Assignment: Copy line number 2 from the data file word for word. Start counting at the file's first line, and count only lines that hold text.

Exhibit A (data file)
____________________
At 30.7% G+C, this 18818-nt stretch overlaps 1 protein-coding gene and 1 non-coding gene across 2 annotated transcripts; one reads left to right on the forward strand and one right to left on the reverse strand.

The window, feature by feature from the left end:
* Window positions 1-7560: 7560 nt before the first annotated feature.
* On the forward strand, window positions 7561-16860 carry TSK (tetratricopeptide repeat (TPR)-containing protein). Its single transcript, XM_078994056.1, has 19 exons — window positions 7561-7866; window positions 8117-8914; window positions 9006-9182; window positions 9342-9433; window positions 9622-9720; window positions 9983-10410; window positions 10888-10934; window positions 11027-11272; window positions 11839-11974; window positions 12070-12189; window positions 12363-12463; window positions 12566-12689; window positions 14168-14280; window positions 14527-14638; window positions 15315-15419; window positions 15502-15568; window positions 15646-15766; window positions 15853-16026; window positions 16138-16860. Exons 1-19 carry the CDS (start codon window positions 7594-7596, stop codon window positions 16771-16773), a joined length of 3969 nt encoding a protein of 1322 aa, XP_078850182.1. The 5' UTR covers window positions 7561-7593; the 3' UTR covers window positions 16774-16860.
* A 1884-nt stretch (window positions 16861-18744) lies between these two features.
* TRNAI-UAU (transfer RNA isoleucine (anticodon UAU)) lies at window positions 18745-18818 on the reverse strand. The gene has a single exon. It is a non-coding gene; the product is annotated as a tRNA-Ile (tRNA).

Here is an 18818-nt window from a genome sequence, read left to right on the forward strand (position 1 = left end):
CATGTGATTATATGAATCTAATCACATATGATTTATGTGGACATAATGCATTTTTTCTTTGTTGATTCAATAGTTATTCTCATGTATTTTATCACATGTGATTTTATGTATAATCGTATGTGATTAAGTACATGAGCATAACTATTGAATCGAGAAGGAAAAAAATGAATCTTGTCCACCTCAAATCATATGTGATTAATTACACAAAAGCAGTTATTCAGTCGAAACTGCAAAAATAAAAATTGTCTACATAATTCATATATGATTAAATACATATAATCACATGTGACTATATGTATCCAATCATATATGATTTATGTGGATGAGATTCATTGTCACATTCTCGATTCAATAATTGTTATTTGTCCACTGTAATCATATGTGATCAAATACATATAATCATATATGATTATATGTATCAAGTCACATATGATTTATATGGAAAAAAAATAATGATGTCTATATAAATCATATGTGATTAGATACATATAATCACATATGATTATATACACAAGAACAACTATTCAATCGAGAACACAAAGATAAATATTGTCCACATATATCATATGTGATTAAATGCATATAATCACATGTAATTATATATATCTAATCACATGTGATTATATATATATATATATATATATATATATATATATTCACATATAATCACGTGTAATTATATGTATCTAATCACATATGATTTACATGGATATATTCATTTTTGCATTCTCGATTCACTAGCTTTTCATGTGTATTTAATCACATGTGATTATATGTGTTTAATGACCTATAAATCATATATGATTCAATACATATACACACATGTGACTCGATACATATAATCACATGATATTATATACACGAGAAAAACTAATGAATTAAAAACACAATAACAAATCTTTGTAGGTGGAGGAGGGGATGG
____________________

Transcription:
The window, feature by feature from the left end: